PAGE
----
At this time, it’s abundantly clear to all of us the fact that we can’t achieve equitable socioeconomic development in the Bronx without reducing its level of crime and violence. This is therefore an urgent call for all Bronxites to stop infighting and put our collevtive resources and intellects to use in the elimination of our common enemies: Poverty, crimes and violence. "A house divided can not stand on its own." Together, we will find what the real culprits of these crimes and violence are and address them. No matter what they are, they must be addressed and they will be permanently addressed. We will not put bandages on them. We will not make excuses in addressing them. We will not blame anyone for them. But we will finally hold accountable responsible parties for them in the Bronx. Race, religion, politics, ethnicity, language or neighborhood variations must not deter us from focusing on our collective socioeconomic progress, especially when Bronx has all elements to be a preferred destination for families, entrepreneurs, investors and tourists. Unity in purpose doesn't require uniformity. We are one diverse human family.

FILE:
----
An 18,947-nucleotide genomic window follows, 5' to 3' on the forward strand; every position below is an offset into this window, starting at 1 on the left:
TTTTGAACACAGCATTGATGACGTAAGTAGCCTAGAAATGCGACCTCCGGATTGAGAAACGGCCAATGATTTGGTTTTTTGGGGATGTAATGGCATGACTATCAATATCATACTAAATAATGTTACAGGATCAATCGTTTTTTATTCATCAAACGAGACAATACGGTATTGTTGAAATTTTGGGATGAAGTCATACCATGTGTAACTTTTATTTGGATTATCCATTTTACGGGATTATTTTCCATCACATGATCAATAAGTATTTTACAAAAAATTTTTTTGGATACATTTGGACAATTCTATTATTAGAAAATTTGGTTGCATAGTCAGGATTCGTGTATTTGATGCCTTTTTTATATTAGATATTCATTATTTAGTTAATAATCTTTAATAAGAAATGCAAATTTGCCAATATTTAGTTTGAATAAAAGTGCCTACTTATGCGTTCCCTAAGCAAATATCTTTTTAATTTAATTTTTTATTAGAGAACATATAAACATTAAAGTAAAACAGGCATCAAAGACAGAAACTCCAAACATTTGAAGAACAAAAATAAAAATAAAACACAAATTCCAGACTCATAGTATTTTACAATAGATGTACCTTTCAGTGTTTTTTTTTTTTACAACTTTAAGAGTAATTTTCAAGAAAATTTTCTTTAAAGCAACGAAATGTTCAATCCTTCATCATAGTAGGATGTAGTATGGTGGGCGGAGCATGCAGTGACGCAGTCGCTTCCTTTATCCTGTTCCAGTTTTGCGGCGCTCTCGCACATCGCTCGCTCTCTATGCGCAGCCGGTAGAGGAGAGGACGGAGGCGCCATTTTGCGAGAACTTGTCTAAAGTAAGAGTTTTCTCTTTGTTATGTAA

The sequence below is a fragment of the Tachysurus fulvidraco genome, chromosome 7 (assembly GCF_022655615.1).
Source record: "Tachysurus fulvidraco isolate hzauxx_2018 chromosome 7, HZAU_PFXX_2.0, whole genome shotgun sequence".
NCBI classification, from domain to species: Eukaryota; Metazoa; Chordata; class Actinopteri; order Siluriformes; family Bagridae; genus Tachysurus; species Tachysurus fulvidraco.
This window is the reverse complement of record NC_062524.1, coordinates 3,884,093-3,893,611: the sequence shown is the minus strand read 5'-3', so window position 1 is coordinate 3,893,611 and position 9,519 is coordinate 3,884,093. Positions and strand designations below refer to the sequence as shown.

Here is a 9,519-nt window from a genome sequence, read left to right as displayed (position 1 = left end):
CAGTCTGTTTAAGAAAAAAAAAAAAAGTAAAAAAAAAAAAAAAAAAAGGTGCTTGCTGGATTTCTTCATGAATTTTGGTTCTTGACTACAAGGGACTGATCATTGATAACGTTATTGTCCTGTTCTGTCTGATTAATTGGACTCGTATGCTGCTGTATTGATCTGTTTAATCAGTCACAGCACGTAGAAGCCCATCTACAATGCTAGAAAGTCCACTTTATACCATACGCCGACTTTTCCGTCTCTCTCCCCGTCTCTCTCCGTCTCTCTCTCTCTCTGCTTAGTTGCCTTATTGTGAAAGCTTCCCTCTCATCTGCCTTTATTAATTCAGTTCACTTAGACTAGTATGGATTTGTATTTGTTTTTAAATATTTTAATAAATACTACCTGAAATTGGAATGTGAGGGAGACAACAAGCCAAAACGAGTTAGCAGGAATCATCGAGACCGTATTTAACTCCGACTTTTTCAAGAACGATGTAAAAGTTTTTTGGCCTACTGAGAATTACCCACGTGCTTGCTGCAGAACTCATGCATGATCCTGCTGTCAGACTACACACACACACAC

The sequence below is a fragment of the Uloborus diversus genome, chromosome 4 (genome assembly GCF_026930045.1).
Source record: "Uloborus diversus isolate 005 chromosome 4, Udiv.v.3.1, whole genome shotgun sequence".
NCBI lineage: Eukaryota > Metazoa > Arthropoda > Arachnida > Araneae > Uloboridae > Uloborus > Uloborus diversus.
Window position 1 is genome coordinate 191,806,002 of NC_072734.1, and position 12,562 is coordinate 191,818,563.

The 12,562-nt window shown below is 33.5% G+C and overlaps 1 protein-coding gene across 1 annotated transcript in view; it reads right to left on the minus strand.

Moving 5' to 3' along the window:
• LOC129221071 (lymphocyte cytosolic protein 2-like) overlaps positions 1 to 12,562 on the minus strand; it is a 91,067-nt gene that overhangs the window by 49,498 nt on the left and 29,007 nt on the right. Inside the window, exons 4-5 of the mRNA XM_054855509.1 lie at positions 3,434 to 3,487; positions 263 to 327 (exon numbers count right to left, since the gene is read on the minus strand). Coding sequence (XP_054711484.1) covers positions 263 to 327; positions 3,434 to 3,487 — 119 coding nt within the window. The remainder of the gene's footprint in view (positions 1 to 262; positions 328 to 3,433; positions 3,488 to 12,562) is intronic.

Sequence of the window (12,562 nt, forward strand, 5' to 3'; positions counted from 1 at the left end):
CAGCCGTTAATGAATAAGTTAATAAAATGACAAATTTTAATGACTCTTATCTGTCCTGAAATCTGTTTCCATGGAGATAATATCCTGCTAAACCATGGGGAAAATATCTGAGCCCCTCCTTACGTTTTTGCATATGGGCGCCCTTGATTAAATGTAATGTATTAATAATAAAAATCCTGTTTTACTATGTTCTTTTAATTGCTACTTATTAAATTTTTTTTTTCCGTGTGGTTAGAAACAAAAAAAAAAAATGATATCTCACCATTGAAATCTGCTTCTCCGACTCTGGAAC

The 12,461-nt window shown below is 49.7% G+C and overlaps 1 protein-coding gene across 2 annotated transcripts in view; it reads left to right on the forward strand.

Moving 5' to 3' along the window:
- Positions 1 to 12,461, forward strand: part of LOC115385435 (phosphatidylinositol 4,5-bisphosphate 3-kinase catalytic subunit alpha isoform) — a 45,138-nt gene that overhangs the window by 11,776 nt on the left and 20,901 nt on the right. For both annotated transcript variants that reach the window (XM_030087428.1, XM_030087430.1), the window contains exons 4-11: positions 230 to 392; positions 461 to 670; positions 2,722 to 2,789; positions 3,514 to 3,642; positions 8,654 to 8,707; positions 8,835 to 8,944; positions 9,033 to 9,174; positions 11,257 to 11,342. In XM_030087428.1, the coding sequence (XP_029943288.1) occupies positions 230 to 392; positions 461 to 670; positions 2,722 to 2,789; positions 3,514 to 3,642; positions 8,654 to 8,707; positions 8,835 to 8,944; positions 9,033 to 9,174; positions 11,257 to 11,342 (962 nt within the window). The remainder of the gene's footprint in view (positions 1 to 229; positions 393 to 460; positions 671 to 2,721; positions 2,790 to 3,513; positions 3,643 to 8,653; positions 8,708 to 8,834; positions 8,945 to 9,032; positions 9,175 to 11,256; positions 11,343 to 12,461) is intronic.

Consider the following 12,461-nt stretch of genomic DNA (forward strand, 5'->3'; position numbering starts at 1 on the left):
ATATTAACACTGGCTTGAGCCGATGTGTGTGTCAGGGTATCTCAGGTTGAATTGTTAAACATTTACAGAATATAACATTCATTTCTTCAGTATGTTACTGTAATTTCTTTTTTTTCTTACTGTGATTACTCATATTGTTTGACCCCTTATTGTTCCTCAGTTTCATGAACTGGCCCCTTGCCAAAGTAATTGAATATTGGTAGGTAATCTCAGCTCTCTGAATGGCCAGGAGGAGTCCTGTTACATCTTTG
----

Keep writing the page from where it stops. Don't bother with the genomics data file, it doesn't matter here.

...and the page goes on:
We will no longer normalize crime, tolerate violence or accept extreme poverty in the Bronx. The tale of two cities must be in the history books not our future. Bronx being the first in all things bad and last in all things good must be reseversed and shall be reversed. It's all about attitude, tolerance and acceptance. The Bronx Declaration shall assist responsible individuals with needed resources while holding accountable irresponsible individuals.